• Tracy Library and community partners in New London have Big Read events planned throughout March.
  • Pillsbury Free Library, Warner, on March 2 will welcome New Hampshire criminal defense attorney Lisa Wellman-Ally using the portrayal of Atticus Finch in To Kill a Mockingbird as a jumping off point to discuss the role of defense attorneys.
  • Richard’s Free Library, Newport, will host a Southern potluck dinner and book discussion on March 17.
According to the The Center for the Book, it chose to focus on Harper Lee’s classic novel To Kill a Mockingbird “not only because it is a great coming of age story but also because of the many topics of discussion it inspires: who is a hero, the importance of standing up for what is right, the role of defense attorneys in society, relationships between the races, courage, justice and more.”
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Israeli Dancing in the Ballroom

In Newport, at the the Richards Free Library, one can join dance teacher Jody Underwood on Tuesday, January 5 at 6:30 p.m. for a lively hour of Israeli dancing in the ballroom. The program is open to the public free of charge. Just bring comfortable indoor shoes. No partner is required. For more information, contact the library at 603-863-3430 or email:

Israeli Dancing at Richards Free Library Dec. 1

Dance teacher Jody Underwood will be at the Richards Free Library in Newport on Tuesday evening, December 1 at 6:30 p.m. for a lively hour of Israeli dancing.  The program is open to the public free of charge. No partner is required, only comfortable indoor shoes. For more information, call the library at 603-863-3430.

Richards Free Library offers Menu for the Future

vei_menuFor centuries food has been used to mark the change of the seasons, to bring together a family at the end of day and as an integral part of many celebrations. In recent years, food has grown to represent a multi-billion dollar global industry and a point of confusion for many struggling to understand the risks and benefits associated with choices such as organic vs. conventional, meat vs. vegetarian or local vs. global.

In response to a growing need to consider the larger implications of our food choices and understand food’s relationship to sustainability, the Richards Free Library in Newport (NH) and the Vermont Earth Institute are offering a discussion group based on the discussion guide, Menu for the Future. This six-session anthology offers people a unique opportunity to examine the effects of modern industrial agriculture on both human and ecological health, explore emerging food system alternatives, and discuss how we as individuals can contribute to a more sustainable food supply.

This course is the eighth anthology developed by the Northwest Earth Institute of Portland, Oregon for discussion groups. Vermont Earth Institute has organized over 500 course groups since 2000 including one held earlier this year at Abbott Library in Sunapee. It was well attended and enthusiastically received.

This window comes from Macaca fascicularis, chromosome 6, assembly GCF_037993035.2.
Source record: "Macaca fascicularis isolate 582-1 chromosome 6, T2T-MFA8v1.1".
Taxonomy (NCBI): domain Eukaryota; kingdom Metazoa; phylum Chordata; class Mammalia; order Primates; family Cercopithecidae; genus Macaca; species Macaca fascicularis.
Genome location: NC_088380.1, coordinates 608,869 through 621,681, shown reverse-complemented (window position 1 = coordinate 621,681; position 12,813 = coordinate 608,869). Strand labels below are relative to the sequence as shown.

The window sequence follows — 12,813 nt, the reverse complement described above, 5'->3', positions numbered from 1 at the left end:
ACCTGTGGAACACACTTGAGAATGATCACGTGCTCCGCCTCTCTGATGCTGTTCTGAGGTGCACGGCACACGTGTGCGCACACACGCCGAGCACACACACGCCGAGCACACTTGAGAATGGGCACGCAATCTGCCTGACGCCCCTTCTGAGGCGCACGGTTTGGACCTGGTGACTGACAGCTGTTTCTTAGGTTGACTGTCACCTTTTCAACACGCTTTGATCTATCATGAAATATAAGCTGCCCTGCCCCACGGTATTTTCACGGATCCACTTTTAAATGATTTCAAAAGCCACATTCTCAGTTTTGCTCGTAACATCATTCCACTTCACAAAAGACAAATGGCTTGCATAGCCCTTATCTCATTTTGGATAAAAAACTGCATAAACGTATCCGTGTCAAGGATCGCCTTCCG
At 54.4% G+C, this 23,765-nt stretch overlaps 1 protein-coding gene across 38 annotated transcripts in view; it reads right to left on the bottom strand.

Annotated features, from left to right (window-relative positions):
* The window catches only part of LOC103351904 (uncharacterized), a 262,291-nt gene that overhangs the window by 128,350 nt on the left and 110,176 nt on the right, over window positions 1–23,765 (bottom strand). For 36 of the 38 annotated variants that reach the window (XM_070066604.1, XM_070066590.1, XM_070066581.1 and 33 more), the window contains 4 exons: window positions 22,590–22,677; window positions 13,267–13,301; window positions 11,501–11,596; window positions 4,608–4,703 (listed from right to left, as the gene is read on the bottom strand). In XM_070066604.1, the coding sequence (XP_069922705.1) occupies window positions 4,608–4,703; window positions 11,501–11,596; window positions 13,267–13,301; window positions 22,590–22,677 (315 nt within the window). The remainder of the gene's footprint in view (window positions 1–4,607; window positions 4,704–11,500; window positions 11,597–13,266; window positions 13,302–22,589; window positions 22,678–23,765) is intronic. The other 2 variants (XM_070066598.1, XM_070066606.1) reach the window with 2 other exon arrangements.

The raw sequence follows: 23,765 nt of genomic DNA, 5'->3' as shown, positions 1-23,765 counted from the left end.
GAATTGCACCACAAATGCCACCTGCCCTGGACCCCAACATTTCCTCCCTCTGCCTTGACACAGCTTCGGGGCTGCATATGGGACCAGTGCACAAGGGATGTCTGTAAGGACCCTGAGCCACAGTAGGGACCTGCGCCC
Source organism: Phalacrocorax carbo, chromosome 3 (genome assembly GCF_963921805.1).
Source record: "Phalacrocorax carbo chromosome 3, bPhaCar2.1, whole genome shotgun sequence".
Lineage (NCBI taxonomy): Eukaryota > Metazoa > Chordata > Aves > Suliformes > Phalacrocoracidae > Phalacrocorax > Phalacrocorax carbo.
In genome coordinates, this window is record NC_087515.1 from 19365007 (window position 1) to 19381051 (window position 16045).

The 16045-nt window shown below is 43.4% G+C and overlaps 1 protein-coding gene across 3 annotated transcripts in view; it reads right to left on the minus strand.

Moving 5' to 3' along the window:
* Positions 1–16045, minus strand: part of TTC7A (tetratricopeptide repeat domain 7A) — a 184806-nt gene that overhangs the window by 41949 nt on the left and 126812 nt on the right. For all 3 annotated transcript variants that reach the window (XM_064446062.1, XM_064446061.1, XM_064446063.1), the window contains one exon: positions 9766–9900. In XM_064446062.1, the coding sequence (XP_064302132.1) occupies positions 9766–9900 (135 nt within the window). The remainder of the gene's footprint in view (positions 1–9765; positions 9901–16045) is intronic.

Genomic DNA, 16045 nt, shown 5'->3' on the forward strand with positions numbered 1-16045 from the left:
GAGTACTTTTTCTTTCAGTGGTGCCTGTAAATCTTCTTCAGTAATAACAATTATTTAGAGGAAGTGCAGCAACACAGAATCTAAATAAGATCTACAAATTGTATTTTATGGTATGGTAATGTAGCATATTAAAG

“The Menu for the Future discussion series is a great way to broaden your knowledge about food—where it comes from, what goes into it, how we enjoy it—but the series is also an opportunity to learn more about your neighbors and what is happening locally with respect to food,” said Vanessa Bittermann, one of the members of the Sunapee study circle. “I highly recommend it. Members of our discussion group became friends, and we still meet periodically for local, organic community potlucks.”

The first discussion session will be on Thursday, September 17 from 7 to 8:30 pm at the Richards Library. For more information and for course books, contact the Richards Free Library at 603-863-3430.

A full description of the course is at

Henry Louis Gates Wins Hale Award

This year’s Sarah Josepha Hale Award winner is author, literary scholar and historian Henry Louis Gates Jr. He will accept the honor at a ceremony at the Newport Opera House on October 3 at 8 p.m. For over fifty years, the Sarah Josepha Hale Award, has been given by the trustees of the Richards Free Library, in recognition of a distinguished body of written work in the field of literature and letters.

Henry Louis Gates will receive Hale Award at Newport Opera House

Henry Louis Gates, Jr. will receive Sarah Josepha Hale Award at the Newport Opera House on Oct. 3.

A graduate of Yale University and Cambridge University, Gates is the Alphonse Fletcher University Professor and the Director of the W. E. B. Du Bois Institute for African and African American Research at Harvard University. He has received many awards including a MacArthur Grant, an American Book Award and was named to Time magazine’s “25 Most Influential Americans” list in 1997.

In a long, distinguished career, he [Gates] has operated with vigor and eloquence in both the academic realm and the popular culture in his quest to enrich the American literary canon with African American voices and to bring these voices to the public. – Mike Pride, former editor of the Concord Monitor

The award honors Sarah Josepha Hale, author, poet, and essayist, who as editor of Godey’s Lady’s Magazine shaped the opinion of nineteenth century American women.

The library has given the award annually since 1956. Recipients include Robert Frost (1956), Archibald MacLeish and Dorothy Canfield Fisher (1958), John Kenneth Galbraith (1967), Roger Tory Peterson (1977), Donald Hall (1983), Maxine Kumin (1992), Tomie dePaola (2007) and Ken Burns (2008).

For more information about the Hale award, visit the library website or contact Library Director Andrea Thorpe at 603-863-3430 or email: